For structures with stability issues, one way to check which specific link is causing the problem is start with a constrained model and begin relaxing its DOFs gradually. When you are releasing the DOFs and when you are running into stability issues, you would know which link release is causing that instability.
However, you may have a bridge structure that is stable but not behaving the way it was intended. To understand structural behaviors like this, verifications are needed. This tip talks about how to verify your bridge links, and how seemingly trivial definitions like insertion points and beam end release can cause big variations in bridge structural analysis results.
What is Beam End Release? Example: Simply supported beam
For a simply supported beam, you may have the link properly defined but you could end up getting unexpected result without careful validation. For the simply supported beam below, we are seeing some negative moment at the end. This is not what we expect to see in a simply supported beam, and is due to the support not being at the CG (centroid) of the section. However, if you add beam end releases, the negative moments at the ends will drop to zero
Bending moment diagram of a beam not supported at its ends' CG.
Bending moment diagram of a beam not supported at its ends' CG, but with beam end release applied.
This is because when we use offset insertion point, midas Civil implicitly defines a link between CG and the offset insertion point. This link would result in the issue explained above.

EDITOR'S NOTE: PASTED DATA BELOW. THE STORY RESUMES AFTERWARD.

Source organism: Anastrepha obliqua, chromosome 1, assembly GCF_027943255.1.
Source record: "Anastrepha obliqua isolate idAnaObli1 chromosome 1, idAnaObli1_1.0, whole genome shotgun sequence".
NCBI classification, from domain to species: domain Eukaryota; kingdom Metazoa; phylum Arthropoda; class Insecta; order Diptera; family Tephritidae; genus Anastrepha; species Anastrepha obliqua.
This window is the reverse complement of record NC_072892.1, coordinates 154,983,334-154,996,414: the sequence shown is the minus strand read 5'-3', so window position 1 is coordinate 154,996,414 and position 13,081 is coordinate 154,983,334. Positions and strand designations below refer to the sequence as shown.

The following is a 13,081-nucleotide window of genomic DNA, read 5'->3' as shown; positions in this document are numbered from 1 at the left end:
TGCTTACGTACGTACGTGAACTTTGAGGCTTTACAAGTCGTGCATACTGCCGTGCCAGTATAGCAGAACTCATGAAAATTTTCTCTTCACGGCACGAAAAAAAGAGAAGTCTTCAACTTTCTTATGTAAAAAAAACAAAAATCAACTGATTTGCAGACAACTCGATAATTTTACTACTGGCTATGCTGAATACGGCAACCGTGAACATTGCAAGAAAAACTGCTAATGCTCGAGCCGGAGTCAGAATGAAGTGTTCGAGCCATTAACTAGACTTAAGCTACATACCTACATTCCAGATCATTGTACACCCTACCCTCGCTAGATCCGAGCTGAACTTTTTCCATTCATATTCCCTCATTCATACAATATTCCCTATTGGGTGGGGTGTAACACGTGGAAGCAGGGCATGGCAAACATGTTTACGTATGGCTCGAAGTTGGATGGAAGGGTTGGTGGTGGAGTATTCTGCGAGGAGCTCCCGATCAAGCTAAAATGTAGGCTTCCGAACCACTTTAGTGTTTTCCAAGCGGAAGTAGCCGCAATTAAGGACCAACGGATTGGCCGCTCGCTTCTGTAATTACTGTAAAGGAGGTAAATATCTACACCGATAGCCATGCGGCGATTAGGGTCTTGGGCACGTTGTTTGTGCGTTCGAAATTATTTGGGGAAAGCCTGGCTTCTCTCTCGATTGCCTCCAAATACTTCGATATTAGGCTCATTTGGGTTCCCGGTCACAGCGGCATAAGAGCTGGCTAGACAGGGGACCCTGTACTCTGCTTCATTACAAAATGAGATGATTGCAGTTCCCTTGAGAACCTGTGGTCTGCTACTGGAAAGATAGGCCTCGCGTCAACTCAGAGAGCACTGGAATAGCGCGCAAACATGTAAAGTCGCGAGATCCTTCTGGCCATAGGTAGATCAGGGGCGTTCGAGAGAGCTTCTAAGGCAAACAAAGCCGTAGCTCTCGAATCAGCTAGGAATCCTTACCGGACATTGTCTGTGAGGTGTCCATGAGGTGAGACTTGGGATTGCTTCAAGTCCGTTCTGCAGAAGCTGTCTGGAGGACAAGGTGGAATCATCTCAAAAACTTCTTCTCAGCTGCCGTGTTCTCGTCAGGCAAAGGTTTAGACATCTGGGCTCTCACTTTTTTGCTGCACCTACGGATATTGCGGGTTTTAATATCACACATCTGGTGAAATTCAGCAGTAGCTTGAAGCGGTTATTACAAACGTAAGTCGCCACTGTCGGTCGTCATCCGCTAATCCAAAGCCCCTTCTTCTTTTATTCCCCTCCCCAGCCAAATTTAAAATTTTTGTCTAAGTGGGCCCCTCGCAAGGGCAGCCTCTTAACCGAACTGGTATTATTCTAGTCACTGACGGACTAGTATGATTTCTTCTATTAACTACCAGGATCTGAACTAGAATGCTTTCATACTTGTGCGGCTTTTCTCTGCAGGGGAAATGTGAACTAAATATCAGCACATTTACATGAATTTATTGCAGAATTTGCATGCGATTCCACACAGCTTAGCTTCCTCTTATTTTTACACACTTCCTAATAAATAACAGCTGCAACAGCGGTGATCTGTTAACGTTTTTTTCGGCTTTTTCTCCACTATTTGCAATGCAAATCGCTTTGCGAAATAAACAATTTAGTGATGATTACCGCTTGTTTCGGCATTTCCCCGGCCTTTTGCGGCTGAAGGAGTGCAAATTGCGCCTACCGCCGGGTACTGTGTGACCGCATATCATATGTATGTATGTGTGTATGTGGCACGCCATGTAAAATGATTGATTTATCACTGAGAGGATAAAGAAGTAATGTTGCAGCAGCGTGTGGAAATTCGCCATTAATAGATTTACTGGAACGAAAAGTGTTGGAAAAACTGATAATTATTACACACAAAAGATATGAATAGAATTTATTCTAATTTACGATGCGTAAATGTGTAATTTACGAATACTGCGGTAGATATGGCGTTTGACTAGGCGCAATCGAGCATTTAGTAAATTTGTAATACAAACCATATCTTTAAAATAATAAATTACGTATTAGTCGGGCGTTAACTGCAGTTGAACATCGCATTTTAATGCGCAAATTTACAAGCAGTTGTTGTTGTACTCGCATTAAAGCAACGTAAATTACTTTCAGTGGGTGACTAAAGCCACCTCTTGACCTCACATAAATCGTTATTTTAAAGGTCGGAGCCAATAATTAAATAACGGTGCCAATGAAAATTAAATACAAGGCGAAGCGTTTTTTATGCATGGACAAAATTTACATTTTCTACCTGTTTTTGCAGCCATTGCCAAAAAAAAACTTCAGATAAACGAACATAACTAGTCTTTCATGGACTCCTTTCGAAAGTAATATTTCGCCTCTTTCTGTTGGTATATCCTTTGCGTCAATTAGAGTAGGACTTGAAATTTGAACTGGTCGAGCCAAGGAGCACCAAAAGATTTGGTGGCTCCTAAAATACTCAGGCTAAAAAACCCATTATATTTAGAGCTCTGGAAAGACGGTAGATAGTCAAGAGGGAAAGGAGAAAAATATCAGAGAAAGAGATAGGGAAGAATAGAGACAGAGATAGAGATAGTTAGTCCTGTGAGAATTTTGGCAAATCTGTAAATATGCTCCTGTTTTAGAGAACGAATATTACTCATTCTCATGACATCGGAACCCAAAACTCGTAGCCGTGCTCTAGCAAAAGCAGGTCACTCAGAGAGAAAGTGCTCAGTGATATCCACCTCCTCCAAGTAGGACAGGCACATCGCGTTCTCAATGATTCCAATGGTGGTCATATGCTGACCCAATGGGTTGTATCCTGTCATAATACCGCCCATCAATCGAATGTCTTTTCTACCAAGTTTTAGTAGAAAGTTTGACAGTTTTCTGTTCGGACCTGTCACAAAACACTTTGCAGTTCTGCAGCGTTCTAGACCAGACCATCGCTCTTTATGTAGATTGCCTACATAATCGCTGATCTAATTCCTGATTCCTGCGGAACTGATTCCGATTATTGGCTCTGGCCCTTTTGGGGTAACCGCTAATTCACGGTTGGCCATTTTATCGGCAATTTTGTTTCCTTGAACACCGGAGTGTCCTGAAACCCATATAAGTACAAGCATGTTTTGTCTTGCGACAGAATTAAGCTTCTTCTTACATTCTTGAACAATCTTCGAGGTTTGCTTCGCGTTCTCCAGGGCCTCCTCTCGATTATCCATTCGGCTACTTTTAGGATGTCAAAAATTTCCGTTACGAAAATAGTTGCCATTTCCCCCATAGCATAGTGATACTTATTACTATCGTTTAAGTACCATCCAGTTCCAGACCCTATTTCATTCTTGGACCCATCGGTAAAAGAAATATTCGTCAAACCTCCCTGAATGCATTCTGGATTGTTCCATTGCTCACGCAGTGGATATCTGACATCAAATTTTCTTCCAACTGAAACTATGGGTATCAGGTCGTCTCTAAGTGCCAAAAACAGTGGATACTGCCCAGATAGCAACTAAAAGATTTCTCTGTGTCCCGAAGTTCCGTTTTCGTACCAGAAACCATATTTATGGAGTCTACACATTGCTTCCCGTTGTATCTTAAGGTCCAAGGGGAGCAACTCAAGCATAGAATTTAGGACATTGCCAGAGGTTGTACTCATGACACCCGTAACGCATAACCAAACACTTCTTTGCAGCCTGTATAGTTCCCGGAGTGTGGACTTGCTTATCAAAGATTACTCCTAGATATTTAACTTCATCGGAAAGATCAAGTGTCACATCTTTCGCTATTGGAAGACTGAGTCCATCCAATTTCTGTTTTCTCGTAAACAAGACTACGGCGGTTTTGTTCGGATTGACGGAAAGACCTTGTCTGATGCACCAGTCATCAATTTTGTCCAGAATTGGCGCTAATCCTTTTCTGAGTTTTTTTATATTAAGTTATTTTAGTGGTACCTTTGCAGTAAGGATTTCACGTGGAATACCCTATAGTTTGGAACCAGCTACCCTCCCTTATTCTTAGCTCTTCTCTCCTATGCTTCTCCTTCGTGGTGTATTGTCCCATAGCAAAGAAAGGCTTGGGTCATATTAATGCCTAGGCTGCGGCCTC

A rigid link is implicitly defined between CG and the offset insertion point without any user definition.
Here we have 3 cases. The first one has the insertion point at the CG of the section, and we obtain the expected bending moment diagram for simply supported beam. The second and third examples have the insertion points at the top and the bottom of the sections. We observe negative moments at the beam ends as soon as we have insertion points not at the CG of the section. However, when we add beam end releases for the second and the third case, we then obtain the identical results for the three cases.
Bending moment diagrams of the three cases.
Bending moment diagrams of the three cases with the applications of beam end release.
How does Insertion Point Affect Analysis Results? Example: Truss Bridge
Another validation example is for the analysis of a truss bridge. When we are looking at the member forces, we realized that the force at the bottom cord does not seem right, as shown in the figure below.
The bending moment diagrams of the top and the bottom chord of a truss bridge that raised our attentions.
We expect to see zero moment the ends of the bottom cord, but we were getting large amount of moment instead. It took us a while to figure out what was the cause for it because we had the model properly defined. We realized that the insertion point at the diagonals was defined at the top, rather than at the center of its section. Therefore, we changed insertion point of the diagonals to center and immediately noticed the difference in the moment diagrams, as shown below.
The bending moment diagrams of the top and the bottom chords after we have modify the diagonals' insertion points.
The offset insertion point in the diagonals was also significantly affecting the magnitude of the bending moments. As shown in the figure below, we obtain more than 5 times higher moment value with diagonals defined with center-top insertion point.
The bending moment diagrams of the top and the bottom chord of the truss bridge with different insertion point locations for the diagonals.
Editor: JC Sun